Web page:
${\displaystyle \left(2+{\sqrt {-6}}\right)^{6}=\left(-2+4{\sqrt {-6}}\right)\left(-1-3{\sqrt {-6}}\right)=9+2{\sqrt {-6}}.}$
${\displaystyle \left(2+{\sqrt {-6}}\right)^{7}=\left(9+2{\sqrt {-6}}\right)\left(2+{\sqrt {-6}}\right)=6.}$

Proof

The first part of the proof is to verify that ${\displaystyle \mathbf {F} _{p^{2}}=\mathbf {F} _{p}({\sqrt {a^{2}-n}})=\{x+y{\sqrt {a^{2}-n}}:x,y\in \mathbf {F} _{p}\}}$ is indeed a field. For the sake of notation simplicity, ${\displaystyle \omega }$ is defined as ${\displaystyle {\sqrt {a^{2}-n}}}$. Of course, ${\displaystyle a^{2}-n}$ is a quadratic non-residue, so there is no square root in ${\displaystyle \mathbf {F} _{p}}$. This ${\displaystyle \omega }$ can roughly be seen as analogous to the complex number i. The field arithmetic is quite obvious. Addition is defined as

${\displaystyle \left(x_{1}+y_{1}\omega \right)+\left(x_{2}+y_{2}\omega \right)=\left(x_{1}+x_{2}\right)+\left(y_{1}+y_{2}\right)\omega }$.

Multiplication is also defined as usual. With keeping in mind that ${\displaystyle \omega ^{2}=a^{2}-n}$, it becomes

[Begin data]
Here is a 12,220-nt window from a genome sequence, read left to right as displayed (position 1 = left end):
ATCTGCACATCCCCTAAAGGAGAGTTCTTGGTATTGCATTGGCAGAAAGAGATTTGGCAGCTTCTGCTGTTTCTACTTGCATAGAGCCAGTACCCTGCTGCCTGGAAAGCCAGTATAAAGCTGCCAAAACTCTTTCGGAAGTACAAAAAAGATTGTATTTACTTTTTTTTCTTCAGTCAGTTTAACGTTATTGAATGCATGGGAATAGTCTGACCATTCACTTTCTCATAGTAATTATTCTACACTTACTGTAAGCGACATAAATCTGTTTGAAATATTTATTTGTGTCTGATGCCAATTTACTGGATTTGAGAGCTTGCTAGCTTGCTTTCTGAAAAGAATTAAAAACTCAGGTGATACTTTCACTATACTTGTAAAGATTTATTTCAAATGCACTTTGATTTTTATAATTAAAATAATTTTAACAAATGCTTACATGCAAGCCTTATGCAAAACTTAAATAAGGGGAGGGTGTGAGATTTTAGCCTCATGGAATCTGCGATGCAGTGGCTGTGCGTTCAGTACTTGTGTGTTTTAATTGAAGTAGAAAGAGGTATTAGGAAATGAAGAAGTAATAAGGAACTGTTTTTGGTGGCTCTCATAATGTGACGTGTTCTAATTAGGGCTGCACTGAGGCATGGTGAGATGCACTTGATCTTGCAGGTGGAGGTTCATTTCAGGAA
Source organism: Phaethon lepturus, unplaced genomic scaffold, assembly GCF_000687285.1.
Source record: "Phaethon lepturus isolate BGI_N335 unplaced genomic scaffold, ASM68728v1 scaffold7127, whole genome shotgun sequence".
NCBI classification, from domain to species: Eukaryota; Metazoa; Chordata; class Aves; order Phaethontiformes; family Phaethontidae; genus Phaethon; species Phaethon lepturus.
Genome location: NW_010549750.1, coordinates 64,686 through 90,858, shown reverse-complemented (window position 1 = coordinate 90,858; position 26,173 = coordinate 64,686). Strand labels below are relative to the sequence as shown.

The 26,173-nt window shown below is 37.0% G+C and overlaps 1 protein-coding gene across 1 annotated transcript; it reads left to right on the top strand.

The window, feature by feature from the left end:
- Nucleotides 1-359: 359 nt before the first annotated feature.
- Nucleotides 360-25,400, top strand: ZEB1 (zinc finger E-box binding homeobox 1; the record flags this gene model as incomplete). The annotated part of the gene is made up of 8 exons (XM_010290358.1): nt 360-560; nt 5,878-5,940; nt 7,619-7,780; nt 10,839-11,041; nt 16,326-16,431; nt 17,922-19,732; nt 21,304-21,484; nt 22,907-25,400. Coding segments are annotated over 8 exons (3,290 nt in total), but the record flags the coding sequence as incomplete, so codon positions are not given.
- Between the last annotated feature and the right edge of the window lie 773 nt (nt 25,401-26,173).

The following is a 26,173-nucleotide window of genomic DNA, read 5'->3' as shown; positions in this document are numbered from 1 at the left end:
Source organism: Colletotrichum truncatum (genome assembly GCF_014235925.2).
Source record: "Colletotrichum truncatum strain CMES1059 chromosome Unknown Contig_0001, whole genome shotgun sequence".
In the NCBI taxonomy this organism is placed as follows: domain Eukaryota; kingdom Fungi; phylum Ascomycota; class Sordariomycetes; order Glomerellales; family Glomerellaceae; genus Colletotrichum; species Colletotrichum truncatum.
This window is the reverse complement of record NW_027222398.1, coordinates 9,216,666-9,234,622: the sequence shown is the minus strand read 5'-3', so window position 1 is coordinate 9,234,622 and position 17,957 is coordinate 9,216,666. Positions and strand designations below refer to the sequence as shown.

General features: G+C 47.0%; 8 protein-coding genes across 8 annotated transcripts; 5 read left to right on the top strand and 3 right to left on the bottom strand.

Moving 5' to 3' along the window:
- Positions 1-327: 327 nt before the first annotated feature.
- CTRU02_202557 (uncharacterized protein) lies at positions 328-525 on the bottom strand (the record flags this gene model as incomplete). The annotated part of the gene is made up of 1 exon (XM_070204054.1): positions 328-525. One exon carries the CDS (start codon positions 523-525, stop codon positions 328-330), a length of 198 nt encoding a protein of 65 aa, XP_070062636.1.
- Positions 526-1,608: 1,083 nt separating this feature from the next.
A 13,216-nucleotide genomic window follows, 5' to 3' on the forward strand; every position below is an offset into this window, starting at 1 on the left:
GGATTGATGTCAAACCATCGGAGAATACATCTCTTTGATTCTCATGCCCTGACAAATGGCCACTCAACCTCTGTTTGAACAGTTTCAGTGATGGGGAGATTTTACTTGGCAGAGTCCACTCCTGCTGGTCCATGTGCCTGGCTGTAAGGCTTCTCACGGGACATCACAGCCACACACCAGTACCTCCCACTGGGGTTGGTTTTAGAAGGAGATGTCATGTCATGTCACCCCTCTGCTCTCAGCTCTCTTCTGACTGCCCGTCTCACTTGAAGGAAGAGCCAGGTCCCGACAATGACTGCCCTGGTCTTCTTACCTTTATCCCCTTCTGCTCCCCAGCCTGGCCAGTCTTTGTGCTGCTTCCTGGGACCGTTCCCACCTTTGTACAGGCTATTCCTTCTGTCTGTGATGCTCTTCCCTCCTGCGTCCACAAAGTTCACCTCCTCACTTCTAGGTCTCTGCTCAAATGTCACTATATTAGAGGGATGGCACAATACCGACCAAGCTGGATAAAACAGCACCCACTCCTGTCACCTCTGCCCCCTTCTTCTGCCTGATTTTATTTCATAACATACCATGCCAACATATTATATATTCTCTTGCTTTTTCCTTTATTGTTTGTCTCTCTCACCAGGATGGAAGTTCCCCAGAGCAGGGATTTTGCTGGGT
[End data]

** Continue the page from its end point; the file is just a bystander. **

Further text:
${\displaystyle \left(x_{1}+y_{1}\omega \right)\left(x_{2}+y_{2}\omega \right)=x_{1}x_{2}+x_{1}y_{2}\omega +y_{1}x_{2}\omega +y_{1}y_{2}\omega ^{2}=\left(x_{1}x_{2}+y_{1}y_{2}\left(a^{2}-n\right)\right)+\left(x_{1}y_{2}+y_{1}x_{2}\right)\omega }$.

Now the field properties have to be checked. The properties of closure under addition and multiplication, associativity, commutativity and distributivity are easily seen. This is because in this case the field ${\displaystyle \mathbf {F} _{p^{2}}}$ is somewhat equivalent to the field of complex numbers (with ${\displaystyle \omega }$ being the analogon of i).
The additive identity is ${\displaystyle 0}$, more formal ${\displaystyle 0+0\omega }$: Let ${\displaystyle \alpha \in \mathbf {F} _{p^{2}}}$, then

${\displaystyle \alpha +0=(x+y\omega )+(0+0\omega )=(x+0)+(y+0)\omega =x+y\omega =\alpha }$.

The multiplicative identity is ${\displaystyle 1}$, or more formal ${\displaystyle 1+0\omega }$:

${\displaystyle \alpha \cdot 1=(x+y\omega )(1+0\omega )=\left(x\cdot 1+0\cdot 0\left(n^{2}-a\right)\right)+(x\cdot 0+1\cdot x)\omega =x+y\omega =\alpha }$.

The only thing left for ${\displaystyle \mathbf {F} _{p^{2}}}$ being a field is the existence of additive and multiplicative inverses. It is easily seen that the additive inverse of ${\displaystyle x+y\omega }$ is ${\displaystyle -x-y\omega }$, which is an element of ${\displaystyle \mathbf {F} _{p^{2}}}$, because ${\displaystyle -x,-y\in \mathbf {F} _{p}}$. In fact, those are the additive inverse elements of x and y. For showing that every non-zero element ${\displaystyle \alpha }$ has a multiplicative inverse, write down ${\displaystyle \alpha =x_{1}+y_{1}\omega }$ and ${\displaystyle \alpha ^{-1}=x_{2}+y_{2}\omega }$. In other words,